inclusive language, linguistic anthropology

The double bind of correcting unconscious demotions

Just last week, a study came out showing that women are much more likely to use men’s professional titles in introductions than the other way around. And an earlier study shows the clear importance of using professional titles in the same context, so this is hardly a trivial concern.

How should we respond when someone doesn’t use a title for us, or uses the wrong one? It’s more challenging than it seems. When it happens to me, I don’t want to seem uptight or like I care overmuch about titles and formalities — but I also don’t want to condone a pattern that contributes to persistent inequality.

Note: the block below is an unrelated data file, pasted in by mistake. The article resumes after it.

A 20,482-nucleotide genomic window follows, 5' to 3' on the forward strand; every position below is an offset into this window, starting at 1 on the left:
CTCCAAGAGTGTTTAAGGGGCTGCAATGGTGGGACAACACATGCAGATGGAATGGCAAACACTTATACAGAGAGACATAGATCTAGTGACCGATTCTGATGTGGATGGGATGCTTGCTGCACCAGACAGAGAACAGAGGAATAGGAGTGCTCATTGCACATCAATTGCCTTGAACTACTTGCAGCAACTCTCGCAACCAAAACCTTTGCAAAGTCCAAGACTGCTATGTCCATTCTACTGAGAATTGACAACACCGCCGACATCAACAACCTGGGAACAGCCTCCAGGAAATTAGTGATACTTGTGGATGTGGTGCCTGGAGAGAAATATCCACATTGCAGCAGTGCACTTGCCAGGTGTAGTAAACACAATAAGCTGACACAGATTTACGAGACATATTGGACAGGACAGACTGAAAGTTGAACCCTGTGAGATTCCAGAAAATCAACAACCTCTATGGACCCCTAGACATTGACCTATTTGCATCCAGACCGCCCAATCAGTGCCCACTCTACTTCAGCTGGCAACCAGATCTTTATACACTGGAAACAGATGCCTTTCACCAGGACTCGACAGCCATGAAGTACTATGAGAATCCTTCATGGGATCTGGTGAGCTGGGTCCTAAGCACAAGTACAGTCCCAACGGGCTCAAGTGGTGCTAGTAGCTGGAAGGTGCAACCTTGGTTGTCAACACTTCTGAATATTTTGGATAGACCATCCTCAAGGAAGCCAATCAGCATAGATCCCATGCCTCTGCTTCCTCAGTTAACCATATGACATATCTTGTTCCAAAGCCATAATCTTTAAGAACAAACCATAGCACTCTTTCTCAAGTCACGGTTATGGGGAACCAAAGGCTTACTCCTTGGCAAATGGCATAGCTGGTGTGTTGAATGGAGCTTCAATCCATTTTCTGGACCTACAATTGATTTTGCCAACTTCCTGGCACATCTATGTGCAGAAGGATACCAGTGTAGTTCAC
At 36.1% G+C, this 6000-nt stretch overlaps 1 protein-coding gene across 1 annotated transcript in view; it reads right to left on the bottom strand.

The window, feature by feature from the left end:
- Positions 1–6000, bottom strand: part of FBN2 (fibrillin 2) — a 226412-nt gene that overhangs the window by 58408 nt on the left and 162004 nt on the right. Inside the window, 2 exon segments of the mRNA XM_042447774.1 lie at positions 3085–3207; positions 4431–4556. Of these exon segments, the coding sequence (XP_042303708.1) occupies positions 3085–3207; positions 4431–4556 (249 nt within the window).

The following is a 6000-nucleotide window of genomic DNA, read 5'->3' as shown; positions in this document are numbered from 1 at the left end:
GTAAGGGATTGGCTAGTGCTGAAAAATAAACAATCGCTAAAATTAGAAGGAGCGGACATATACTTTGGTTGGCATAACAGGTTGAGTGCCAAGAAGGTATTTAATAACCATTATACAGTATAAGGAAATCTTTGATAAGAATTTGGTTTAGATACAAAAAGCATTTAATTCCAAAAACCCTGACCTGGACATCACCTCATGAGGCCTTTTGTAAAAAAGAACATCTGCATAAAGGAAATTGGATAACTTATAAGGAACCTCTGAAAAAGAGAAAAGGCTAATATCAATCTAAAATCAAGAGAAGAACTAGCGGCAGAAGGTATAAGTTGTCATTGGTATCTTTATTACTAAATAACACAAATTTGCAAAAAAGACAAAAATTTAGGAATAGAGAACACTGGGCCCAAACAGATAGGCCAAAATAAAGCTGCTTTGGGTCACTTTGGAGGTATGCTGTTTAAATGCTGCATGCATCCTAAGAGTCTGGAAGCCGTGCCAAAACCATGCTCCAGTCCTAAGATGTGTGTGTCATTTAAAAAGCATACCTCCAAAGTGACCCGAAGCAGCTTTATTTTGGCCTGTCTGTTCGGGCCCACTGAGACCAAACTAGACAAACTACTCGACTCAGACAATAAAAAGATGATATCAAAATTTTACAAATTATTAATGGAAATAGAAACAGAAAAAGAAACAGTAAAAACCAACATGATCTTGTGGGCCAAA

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inclusive language, linguistic anthropology

Let’s stop demonizing “filler words”

A few days ago, the New York Times published an article by Christopher Mele about so-called “filler words,” telling people to stop using them. Reporting on language often frustrates me, and this was no exception. In fact, thirty-odd linguists — including me — sent them a letter detailing our many concerns with this article. In particular, the article makes two major mistakes: Continue reading

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